About a year and a half after Kenneth Lucas' demise in Harris County Jail, his family is filing a wrongful death lawsuit.
The lawsuit claims that in February 2014 Harris County jailers "forcibly restrained Mr. Lucas in a hogtie position, employed a powerful sedative to restrain him, and suffocated and killed Mr. Lucas."
The complaint says Lucas was arrested for allegedly violating a civil child custody order and detained in Harris County Jail. The lawsuit says that three days later Lucas "became upset" while in lockup and officers wearing riot gear raided his cell; officials have said Lucas broke the smoke detector in his cell and used the pieces to sharpen a small piece of metal, which he refused to turn over to the guards.
According to the complaint, the officers pinned Lucas face-down on the floor, handcuffed him, broke his finger, shackled his feet, and sat on him despite Lucas saying he was going to "pass out." He was then hogtied, placed face-down on a stretcher, and carted to the jail infirmary as officers continued to pin him down to the stretcher. One officer was sitting on Lucas' lower body as the others carried the stretcher away.
Six minutes later, the lawsuit says, Lucas cried out: "I cannot breathe!"
Shortly after that, Lucas' voice lessened to a mumble— a little later, he went completely silent. Then, still hogtied, his eyes rolled back into his head and he stopped moving. According to the lawsuit, Lucas had become unconscious by that point.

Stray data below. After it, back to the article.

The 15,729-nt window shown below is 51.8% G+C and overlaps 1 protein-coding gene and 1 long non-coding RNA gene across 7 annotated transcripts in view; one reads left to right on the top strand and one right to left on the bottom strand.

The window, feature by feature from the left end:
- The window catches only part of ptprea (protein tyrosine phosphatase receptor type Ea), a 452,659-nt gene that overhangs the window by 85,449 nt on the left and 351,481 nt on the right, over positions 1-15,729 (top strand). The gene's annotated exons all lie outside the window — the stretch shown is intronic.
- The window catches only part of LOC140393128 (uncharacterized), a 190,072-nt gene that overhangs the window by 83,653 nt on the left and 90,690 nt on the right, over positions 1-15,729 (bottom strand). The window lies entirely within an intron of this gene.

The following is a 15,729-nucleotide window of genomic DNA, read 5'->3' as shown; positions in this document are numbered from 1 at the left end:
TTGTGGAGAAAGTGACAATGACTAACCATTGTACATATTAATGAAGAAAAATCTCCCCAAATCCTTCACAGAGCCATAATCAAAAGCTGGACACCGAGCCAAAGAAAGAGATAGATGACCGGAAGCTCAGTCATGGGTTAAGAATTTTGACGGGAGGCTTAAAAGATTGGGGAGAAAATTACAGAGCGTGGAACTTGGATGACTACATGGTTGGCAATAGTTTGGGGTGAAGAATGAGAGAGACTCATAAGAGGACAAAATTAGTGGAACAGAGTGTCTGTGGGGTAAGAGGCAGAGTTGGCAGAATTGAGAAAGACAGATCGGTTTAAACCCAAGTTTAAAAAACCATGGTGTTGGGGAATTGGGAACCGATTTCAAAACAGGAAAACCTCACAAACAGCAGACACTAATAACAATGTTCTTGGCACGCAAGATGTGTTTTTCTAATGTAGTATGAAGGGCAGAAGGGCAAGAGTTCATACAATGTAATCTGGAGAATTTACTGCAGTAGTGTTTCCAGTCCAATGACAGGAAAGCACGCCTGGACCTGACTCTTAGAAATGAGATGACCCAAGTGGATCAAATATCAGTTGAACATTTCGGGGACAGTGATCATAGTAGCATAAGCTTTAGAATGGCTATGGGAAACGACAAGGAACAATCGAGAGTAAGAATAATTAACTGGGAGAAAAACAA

But jailers kept Lucas hogtied and even injected a strong sedative into his hip, according to the lawsuit. On the first try the needle broke, so they injected him again. According to the lawsuit, Lucas was motionless for several more minutes. The officers continued to place pressure on Lucas' hands and legs as the infirmary employee took his blood pressure. Then they un-tied Lucas and flipped him over so the infirmary employee could attempt to resuscitate him. But by that point, the lawsuit says, Lucas was already dead. The Texas Commission on Jail Standards later counted the death as an in-custody homicide.
One of the officers videotaped the entire incident. It's grisly, but you can watch it here:
While a grand jury cleared the officers of any criminal wrongdoing in February, the lawsuit claims the officers' use of force was "objectively unreasonable." It also claims then-Harris County Sheriff Adrian Garcia ignored a 2009 Memorandum from the Department of Justice— a 24-page report detailing the results of an investigation into the Harris County Jail. The report found "inherent systemic problems with jail procedures," including poor medical care for detainees, lack of access to mental health treatment, inadequate suicide prevention, and excessive use of force.
"We have serious concerns about the use of force in the jail," the Department of Justice report said. "Harris County Jail does not train staff that hogtying and choke holds are dangerous, prohibited practices. Indeed, we found a significant number of incidents where staff used inappropriate force techniques. As a result of systemic deficiencies including a lack of appropriate policies and training, the jail exposes detainees to harm or risk of harm from excessive use of force."
The report made many remedial recommendations, including the prohibition of "chokeholds and hogtying."
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Here's the Department of Justice's 2009 report:
Here's the full complaint Lucas's family filed in federal court Tuesday: